Boxing is sport in its rawest, most primitive form - two men, in a cage, trying to beat each into next Christmas, until one of them falls down and can't get up. It is a mind numbingly simple equation. Mayweather v Pacquiao didn't offer us much more than that brutality. It's a sign of how boxing has fallen.
You can't talk about any fight without some mention of Muhammad Ali. He's an utterly incomparable figure - certainly, to both Mayweather and Pacquiao - but also to Pele, Bradman, or Babe Ruth, all men who are regarded as the pre-eminent icons in their respective sports. The self-professed 'greatest of all time' stands alone but not because of his ability to land a right hook.
When We Were Kings - the story of the 'Rumble in the Jungle' between Ali and George Foreman in Kinshasa, Zaire in 1974 - is the best sports film ever made, for precisely the same reason Ali stands apart from other athletes. Just as he was more than a boxer, When We Were Kings is more than a boxing film. It is the story of an era, of a cultural uprising, of music and of the figure who was central to that whole painting.
The 'Rumble in the Jungle' wasn't free of corruption or questionable figures. Avaricious fight promoter Don King - a man found guilty of manslaughter in the 60s, now known for his exploitation of fighters and his role in the boxing's demise - was ever-present in Zaire, charming you against the facts and against your own instincts. Notorious dictator Mobutu Sese Seko brought the Rumble to his country, providing the multimillion dollar purse King required to sign both fighters. He was seeking positive propaganda for a new authoritarian and single-party state recently freed of the shackles of colonialism but no amount of spin could have hidden his atrocious human rights record.
The Rumble was a sporting success, and a political one, in spite of these men. It sits in a different stratosphere to Mayweather v Pacquiao in Las Vegas, a bout that was little more than a reminder of how far boxing has fallen. The whole event turned into the huge, anti-climatic pantomime it was always likely to be. It posed more questions of us than it answered. Panelists on Australian sports program 'Offsiders' summed it up pretty well in the lead-up to the fight - no one really knew what to do.
The first problem? The utterly detestable figure of Floyd Mayweather, a remorseless man notorious for his brutal, misogynistic abuse of women - on as many as seven different occasions - who has only served two months in jail for his crimes. Should we really be paying money - ridiculous amounts of it - to watch this man fight? Forbes currently ranks him as the highest paid sportsman in the world, a lamentable fact in itself.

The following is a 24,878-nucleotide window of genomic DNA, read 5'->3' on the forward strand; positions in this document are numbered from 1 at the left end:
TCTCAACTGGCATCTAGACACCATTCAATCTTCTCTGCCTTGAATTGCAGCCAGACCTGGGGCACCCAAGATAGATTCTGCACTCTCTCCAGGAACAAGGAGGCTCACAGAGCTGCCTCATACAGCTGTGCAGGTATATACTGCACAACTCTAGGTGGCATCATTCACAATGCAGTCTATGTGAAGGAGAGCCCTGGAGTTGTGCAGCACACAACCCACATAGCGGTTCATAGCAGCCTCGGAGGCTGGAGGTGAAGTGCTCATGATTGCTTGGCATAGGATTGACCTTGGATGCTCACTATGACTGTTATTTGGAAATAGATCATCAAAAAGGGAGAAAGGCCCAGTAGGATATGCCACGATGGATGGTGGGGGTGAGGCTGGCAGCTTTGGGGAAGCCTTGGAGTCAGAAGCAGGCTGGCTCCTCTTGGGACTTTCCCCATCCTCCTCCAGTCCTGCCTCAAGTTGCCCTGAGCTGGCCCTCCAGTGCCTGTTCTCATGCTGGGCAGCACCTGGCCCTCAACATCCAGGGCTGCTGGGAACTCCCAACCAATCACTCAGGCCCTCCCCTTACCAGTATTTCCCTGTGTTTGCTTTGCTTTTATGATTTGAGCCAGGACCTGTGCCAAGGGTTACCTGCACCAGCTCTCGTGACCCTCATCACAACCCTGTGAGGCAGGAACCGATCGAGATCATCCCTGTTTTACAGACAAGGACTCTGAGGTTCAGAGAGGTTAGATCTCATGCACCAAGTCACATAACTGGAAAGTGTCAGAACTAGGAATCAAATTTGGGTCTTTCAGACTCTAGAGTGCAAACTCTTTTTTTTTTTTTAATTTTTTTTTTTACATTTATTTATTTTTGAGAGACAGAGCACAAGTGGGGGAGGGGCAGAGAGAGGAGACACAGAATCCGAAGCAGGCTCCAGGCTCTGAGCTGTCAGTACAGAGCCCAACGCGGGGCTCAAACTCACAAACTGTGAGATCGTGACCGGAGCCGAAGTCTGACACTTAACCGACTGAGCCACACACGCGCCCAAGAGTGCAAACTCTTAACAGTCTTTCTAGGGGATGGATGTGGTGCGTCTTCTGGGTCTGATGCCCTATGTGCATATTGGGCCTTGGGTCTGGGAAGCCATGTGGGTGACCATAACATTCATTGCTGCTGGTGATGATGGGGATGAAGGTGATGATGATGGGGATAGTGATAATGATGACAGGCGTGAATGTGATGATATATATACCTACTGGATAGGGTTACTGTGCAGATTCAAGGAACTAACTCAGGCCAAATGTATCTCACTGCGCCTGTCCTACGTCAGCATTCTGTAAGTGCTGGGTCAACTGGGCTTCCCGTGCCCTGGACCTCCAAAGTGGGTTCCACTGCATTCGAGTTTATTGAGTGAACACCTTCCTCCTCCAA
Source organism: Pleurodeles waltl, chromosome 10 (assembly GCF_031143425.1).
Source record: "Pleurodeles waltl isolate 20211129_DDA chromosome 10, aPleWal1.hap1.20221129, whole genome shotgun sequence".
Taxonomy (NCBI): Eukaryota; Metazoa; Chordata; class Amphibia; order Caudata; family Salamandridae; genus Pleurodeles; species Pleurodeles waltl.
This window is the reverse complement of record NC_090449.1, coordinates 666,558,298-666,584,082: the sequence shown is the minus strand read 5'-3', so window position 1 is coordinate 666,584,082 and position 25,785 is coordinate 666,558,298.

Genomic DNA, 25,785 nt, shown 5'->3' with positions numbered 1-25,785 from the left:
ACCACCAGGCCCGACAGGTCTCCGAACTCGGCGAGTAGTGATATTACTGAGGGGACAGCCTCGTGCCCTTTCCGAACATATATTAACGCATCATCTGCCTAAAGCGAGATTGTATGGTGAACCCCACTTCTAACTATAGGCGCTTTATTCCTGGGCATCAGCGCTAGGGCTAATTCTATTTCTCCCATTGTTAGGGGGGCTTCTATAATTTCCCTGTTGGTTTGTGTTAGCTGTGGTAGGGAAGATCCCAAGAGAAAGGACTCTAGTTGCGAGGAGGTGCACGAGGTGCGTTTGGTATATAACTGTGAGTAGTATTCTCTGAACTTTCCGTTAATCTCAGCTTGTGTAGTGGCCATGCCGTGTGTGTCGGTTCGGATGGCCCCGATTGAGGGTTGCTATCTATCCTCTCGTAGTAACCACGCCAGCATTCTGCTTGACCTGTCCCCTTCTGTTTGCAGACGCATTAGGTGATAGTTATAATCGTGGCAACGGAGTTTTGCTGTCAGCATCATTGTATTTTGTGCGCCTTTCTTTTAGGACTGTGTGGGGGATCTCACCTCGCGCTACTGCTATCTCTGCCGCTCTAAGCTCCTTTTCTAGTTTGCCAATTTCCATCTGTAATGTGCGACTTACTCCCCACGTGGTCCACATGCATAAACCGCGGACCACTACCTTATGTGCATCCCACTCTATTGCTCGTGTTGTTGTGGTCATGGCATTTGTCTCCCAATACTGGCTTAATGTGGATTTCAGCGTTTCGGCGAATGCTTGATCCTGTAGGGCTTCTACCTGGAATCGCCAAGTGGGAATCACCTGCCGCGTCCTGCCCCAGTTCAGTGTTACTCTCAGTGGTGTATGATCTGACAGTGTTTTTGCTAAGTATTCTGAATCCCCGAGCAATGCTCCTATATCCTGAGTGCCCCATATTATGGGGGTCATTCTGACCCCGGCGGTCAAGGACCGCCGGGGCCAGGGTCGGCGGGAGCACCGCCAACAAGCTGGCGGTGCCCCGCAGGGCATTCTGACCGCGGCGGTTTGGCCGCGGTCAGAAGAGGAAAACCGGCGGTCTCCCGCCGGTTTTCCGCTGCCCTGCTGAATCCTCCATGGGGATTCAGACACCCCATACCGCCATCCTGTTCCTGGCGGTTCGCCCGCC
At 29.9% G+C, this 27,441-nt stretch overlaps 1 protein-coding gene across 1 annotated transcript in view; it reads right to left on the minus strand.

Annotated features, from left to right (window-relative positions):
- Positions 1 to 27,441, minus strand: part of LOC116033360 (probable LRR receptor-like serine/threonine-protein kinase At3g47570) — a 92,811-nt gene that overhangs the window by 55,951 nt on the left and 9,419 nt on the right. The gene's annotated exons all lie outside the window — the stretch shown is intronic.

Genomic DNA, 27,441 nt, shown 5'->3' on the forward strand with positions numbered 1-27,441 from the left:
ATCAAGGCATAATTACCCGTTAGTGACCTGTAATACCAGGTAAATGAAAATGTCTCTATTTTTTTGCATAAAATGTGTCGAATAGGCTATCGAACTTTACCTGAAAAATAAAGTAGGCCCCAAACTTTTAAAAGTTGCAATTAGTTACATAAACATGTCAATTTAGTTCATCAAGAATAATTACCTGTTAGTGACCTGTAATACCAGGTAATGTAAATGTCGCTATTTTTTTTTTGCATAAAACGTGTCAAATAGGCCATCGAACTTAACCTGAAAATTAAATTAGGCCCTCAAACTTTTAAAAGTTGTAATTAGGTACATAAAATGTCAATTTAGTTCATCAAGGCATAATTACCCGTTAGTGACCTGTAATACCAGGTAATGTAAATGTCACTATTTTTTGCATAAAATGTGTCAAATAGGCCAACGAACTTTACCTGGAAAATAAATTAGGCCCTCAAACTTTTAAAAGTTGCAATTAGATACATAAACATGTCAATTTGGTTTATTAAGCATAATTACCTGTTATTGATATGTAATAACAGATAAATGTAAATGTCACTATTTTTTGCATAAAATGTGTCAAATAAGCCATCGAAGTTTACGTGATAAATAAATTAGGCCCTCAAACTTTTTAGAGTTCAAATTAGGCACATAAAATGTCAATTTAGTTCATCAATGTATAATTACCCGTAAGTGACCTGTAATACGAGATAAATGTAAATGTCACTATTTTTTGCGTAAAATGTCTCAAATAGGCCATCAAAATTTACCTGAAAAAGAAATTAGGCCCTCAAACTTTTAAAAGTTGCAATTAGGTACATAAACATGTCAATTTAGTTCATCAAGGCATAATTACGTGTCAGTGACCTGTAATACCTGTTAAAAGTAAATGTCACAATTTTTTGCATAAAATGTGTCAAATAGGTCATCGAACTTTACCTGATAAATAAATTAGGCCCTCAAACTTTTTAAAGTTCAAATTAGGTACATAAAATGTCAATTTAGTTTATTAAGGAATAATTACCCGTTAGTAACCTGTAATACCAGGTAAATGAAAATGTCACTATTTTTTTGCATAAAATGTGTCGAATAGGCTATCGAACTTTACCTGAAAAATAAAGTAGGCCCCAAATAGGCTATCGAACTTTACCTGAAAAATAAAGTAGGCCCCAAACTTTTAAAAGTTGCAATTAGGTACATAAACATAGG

Pacquiao is by no means the good guy in this whole equation, though. He has been criticised for his opposition to same sex marriage, and his opposition to a bill in the Philippines that would have mandated government support for family planning services and contraception. He may not be on Floyd's level, but he's certainly not your resident moral compass. A desire to watch him pummel Mayweather for the good of mankind is just far too primitive - but isn't that the crux of this whole thing?
Mayweather v Pacquiao in Las Vegas was really just two men beating each other up. There was nothing positive present to mask the brutal simplicity of what boxing really is. If anything, the Vegas fight did the opposite to the 'Rumble in the Jungle'. It placed two men on pedestals they probably don't deserve to be on, simply because they can hit hard - and yet, we instinctively flocked to this fight like school kids to a playground scuffle. The fighters walked off not with detention, but with rather large amounts of extra lunch money.
We know so much of the dangers of concussion in sport that we should question the scuffle. It isn't the cut above the eye, or the bruises. It is the invisible harm, of which there is no better example than Ali himself. To grasp the severity of the state boxing left the champ in, watch the YouTube footage of him lighting the Olympic Flame in Atlanta in 1996. For a time, you wonder if this once great, colossal athlete is actually capable of performing the simplest of tasks. It is as captivating as it is tragic. When he pulls through, I kind of want to high five him, but I wouldn't dare try.
Devoid of significance and rife with the sort of money that kills the purity of sport, this new, so-called 'Fight of the Century' was really anything but. The label is little more than an insult to the original version in New York in '71 - between Ali and Joe Frazier - which carried similar significance to the Rumble. Without that significance, you just cannot ignore the brutality of boxing and the severity of the consequences. Even with the influence boxing gave Ali, you can't ignore the injuries that have devoured his motor skills. It might be time to avert our eyes - not in spite of Ali, but rather, because of him.